40. Rhode Island
> 10-yr. employment change: +0.9%
> Employment change: 4,300
> Dec. unemployment: 5.0%
> Total employment: 492,100
During the Great Recession, Rhode Island was hit especially hard — home prices declined more than in most states in the region, and more jobs were lost. Still, the state appears to have largely recovered. Rhode Island’s unemployment rate of 5% is slightly higher than the national unemployment rate of 4.7%, but the state’s rate is nevertheless a 1.1 percentage points improvement from a decade prior, when unemployment was 6.1%. Only four states had a larger unemployment rate decline over that period. The state’s construction industry, however, does not appear to have fully recovered, as about 5,600 fewer people are employed in the industry compared to 2007.
> 10-yr. employment change: +1.1%
> Employment change: 14,100
> Dec. unemployment: 5.1%
> Total employment: 1,306,000
Nevada employment increased by about 14,000 over the past decade. This represents a 1.1% increase, a much smaller rise than in the vast majority of states. Compared to ten years ago, the state’s unemployment rate remained unchanged at 5.1%, 12th highest of all states. Dragging down the state’s employment growth has been the construction sector, which shed nearly 50,000 jobs since 2007. Most of these losses were the result of the subprime mortgage crisis, which hit Nevada’s housing market particularly hard and from which the state is still recovering. The state’s construction sector has contracted by 37.5% compared to 2007. A decade ago, more than 10% of the state’s total employment was in construction, but currently the sector represents only 6.2% of the Nevada’s employment.
> 10-yr. employment change: +1.4%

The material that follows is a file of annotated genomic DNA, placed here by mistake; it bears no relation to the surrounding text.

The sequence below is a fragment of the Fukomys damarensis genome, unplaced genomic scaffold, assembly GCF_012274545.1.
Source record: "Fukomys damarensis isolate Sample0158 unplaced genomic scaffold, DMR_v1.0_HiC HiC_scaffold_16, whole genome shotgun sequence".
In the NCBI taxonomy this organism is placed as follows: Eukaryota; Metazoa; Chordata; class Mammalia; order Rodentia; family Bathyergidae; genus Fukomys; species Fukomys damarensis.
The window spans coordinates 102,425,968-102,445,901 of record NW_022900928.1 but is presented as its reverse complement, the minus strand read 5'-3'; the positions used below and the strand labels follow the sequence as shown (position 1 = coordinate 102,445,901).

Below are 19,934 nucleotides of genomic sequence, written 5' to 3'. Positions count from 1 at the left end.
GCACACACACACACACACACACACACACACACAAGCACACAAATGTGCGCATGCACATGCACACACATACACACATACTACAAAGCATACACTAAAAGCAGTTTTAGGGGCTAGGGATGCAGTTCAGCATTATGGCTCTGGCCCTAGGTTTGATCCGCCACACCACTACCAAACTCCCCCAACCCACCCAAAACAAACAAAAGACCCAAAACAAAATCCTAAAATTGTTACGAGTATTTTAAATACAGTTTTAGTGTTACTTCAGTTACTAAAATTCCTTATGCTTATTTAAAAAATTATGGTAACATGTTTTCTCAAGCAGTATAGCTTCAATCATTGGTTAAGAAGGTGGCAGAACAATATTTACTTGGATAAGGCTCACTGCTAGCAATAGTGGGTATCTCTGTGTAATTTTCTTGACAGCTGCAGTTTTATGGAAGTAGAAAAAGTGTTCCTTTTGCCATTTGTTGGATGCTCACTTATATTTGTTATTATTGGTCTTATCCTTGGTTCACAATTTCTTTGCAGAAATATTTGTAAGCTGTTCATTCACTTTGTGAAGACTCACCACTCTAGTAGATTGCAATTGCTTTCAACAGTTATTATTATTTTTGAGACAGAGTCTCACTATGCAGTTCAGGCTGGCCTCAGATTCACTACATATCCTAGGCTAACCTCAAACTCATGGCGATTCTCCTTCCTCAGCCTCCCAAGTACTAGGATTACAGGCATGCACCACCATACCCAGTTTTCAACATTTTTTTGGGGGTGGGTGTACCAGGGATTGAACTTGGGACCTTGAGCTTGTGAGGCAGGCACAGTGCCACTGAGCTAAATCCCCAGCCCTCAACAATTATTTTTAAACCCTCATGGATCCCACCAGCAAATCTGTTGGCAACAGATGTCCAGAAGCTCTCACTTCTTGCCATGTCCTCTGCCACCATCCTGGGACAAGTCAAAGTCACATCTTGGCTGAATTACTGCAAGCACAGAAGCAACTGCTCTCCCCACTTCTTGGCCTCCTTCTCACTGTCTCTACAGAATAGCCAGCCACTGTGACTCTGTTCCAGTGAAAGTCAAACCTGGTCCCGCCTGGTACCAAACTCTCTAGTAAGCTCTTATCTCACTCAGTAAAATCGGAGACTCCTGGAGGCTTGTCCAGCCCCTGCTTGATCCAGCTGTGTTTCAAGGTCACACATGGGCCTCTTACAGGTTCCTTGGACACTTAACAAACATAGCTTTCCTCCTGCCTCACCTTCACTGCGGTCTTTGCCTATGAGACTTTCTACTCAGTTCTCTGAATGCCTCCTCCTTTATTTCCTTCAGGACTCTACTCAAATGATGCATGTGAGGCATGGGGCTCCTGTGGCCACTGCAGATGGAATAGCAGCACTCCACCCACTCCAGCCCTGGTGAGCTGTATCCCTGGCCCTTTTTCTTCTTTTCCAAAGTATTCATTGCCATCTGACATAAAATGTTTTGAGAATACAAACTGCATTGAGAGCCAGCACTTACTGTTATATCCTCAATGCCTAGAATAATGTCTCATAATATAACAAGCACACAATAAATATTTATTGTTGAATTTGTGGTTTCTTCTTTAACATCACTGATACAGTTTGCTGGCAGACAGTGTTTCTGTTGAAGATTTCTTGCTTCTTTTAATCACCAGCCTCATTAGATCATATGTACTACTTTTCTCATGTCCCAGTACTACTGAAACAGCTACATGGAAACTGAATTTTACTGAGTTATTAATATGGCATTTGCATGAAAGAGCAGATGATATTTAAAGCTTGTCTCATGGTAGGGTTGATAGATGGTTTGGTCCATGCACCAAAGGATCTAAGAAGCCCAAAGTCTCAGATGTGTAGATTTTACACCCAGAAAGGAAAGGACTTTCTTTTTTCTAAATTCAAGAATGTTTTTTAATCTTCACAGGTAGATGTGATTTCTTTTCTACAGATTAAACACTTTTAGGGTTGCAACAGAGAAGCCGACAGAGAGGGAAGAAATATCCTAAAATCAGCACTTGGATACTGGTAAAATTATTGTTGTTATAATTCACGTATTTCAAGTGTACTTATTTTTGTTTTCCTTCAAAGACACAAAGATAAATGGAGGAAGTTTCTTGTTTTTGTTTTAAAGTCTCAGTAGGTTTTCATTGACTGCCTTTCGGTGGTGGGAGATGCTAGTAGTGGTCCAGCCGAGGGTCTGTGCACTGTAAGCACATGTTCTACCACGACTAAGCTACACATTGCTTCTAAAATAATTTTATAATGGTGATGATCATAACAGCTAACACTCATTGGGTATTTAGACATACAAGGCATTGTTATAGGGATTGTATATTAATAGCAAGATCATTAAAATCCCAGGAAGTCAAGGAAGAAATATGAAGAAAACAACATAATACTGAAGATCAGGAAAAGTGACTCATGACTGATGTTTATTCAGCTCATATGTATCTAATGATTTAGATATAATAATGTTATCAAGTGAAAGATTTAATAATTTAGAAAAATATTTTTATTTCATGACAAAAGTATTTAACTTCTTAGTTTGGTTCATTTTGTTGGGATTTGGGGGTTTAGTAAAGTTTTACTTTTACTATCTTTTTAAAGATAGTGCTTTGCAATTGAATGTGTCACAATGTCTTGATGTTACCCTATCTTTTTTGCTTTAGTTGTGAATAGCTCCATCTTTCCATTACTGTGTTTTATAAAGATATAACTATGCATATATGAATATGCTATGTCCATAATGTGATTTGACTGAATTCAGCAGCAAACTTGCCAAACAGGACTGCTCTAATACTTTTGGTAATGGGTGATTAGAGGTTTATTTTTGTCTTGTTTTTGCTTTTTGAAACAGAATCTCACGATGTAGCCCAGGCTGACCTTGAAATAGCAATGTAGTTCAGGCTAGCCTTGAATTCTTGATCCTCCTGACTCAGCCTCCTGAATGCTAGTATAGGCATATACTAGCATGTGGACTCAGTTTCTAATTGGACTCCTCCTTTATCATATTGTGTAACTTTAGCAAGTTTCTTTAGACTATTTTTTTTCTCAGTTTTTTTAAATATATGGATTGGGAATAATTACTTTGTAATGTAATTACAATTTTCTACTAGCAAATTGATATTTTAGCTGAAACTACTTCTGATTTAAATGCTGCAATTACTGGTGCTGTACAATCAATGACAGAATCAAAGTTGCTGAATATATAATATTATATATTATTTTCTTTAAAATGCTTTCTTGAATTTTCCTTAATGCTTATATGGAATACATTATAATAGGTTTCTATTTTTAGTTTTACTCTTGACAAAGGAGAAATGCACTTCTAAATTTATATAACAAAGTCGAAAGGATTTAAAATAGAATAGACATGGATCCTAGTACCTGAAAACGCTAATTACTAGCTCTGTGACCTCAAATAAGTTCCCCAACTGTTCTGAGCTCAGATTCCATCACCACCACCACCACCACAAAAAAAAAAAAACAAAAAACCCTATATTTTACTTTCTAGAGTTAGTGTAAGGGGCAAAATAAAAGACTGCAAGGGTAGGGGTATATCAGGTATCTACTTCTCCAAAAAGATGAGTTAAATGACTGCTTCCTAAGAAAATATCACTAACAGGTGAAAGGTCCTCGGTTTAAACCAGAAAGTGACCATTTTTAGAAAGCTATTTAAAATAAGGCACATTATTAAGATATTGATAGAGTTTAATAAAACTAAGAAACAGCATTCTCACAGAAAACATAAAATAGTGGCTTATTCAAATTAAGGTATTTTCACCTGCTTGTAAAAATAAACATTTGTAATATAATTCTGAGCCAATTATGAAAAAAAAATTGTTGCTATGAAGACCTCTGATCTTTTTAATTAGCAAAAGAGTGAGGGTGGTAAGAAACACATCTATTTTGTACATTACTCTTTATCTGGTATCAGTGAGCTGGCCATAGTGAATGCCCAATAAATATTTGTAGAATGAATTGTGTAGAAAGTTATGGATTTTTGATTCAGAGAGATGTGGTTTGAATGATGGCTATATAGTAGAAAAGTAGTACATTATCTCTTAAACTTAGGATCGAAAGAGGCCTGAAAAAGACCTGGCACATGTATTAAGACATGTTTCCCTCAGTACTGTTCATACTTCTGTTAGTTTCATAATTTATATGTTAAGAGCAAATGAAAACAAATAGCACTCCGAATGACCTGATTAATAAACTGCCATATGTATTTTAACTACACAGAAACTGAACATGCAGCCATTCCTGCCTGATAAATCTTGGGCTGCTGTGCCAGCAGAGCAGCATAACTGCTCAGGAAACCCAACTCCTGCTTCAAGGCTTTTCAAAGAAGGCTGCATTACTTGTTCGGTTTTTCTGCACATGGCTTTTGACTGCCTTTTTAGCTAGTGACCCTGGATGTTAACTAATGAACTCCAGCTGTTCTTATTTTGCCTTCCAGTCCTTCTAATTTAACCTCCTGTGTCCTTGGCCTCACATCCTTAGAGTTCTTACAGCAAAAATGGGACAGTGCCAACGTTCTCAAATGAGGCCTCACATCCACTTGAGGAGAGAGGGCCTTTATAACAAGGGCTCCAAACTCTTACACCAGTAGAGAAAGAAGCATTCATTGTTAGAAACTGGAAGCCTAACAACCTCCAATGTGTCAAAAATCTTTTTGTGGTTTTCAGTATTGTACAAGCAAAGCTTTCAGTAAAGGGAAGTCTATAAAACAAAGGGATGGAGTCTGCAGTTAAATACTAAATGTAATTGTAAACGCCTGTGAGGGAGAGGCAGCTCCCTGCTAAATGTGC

> Employment change: 37,600
> Dec. unemployment: 4.8%
> Total employment: 2,717,000
Arizona’s economy has added roughly 37,600 jobs since 2007, just a 1.4% increase. This relatively modest employment growth has not been enough meet growing demand for jobs. The share of the state’s labor force looking for work increased from 4.4% in December 2007 to 4.8% in December 2016, one of the larger unemployment rate increases of any state over the same 10-year period.
States with strong job growth tend to have a more highly-educated population than those with more modest growth. In Arizona, only 27.7% of adults have a bachelor’s degree, a smaller share than the 30.6% of adults nationwide who do.
> 10-yr. employment change: +1.5%
> Employment change: 88,600
> Dec. unemployment: 5.6%
> Total employment: 5,900,100
Job growth in Pennsylvania over the past decade trails that of most states. There are 5.9 million people working in the Keystone State today, up only 1.5% from 10 years ago. While job growth has been modest, incomes among workers in Pennsylvania have increased somewhat faster than than incomes nationwide. A decade ago, the typical household in Pennsylvania earned only $48,576 a year, slightly less than the $50,740 national median income. Today, the state’s median annual household income of $55,702 is in line with the national $55,775 median income.
While the typical Pennsylvania household earns about as much as the national median, serious financial hardship is less common in the state than it is nationwide. Only 13.2% of Pennsylvanians live in poverty, slightly below the 14.7% national poverty rate.
> 10-yr. employment change: +1.6%
> Employment change: 45,400
> Dec. unemployment: 4.4%
> Total employment: 2,847,800
Missouri’s total employment has increased by a relatively modest 1.6% since 2007. The biggest contributor to the state’s job growth appears to have been the education, healthcare, and social assistance sector, which added about 79,000 to total employment between 2007 and 2015. While employment in other sectors depends on regional economies, education and government jobs tend to increase to meet growing population demands. However, even as the state added significantly to its education and healthcare workforce, the number of public administration jobs fell by about 4,000.
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